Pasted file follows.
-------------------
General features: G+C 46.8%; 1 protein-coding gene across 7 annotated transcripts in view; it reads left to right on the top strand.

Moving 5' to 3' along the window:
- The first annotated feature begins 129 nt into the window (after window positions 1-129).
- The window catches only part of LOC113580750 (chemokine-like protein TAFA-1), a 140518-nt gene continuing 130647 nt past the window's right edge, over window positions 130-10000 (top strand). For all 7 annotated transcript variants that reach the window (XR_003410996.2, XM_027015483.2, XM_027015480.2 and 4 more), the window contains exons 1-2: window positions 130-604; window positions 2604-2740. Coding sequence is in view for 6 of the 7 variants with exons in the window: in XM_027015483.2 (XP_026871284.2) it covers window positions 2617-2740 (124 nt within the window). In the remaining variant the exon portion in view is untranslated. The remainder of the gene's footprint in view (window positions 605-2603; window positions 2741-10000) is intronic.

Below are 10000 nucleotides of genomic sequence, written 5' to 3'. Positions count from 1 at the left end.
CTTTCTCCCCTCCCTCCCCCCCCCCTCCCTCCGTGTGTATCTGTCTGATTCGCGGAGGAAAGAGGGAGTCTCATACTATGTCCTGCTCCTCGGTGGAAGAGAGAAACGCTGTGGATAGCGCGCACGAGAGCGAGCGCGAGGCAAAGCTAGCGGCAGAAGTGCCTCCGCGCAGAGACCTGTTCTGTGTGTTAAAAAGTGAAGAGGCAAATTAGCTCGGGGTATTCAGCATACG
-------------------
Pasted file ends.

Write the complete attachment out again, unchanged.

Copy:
General features: G+C 46.8%; 1 protein-coding gene across 7 annotated transcripts in view; it reads left to right on the top strand.

Moving 5' to 3' along the window:
- The first annotated feature begins 129 nt into the window (after window positions 1-129).
- The window catches only part of LOC113580750 (chemokine-like protein TAFA-1), a 140518-nt gene continuing 130647 nt past the window's right edge, over window positions 130-10000 (top strand). For all 7 annotated transcript variants that reach the window (XR_003410996.2, XM_027015483.2, XM_027015480.2 and 4 more), the window contains exons 1-2: window positions 130-604; window positions 2604-2740. Coding sequence is in view for 6 of the 7 variants with exons in the window: in XM_027015483.2 (XP_026871284.2) it covers window positions 2617-2740 (124 nt within the window). In the remaining variant the exon portion in view is untranslated. The remainder of the gene's footprint in view (window positions 605-2603; window positions 2741-10000) is intronic.

Below are 10000 nucleotides of genomic sequence, written 5' to 3'. Positions count from 1 at the left end.
CTTTCTCCCCTCCCTCCCCCCCCCCTCCCTCCGTGTGTATCTGTCTGATTCGCGGAGGAAAGAGGGAGTCTCATACTATGTCCTGCTCCTCGGTGGAAGAGAGAAACGCTGTGGATAGCGCGCACGAGAGCGAGCGCGAGGCAAAGCTAGCGGCAGAAGTGCCTCCGCGCAGAGACCTGTTCTGTGTGTTAAAAAGTGAAGAGGCAAATTAGCTCGGGGTATTCAGCATACG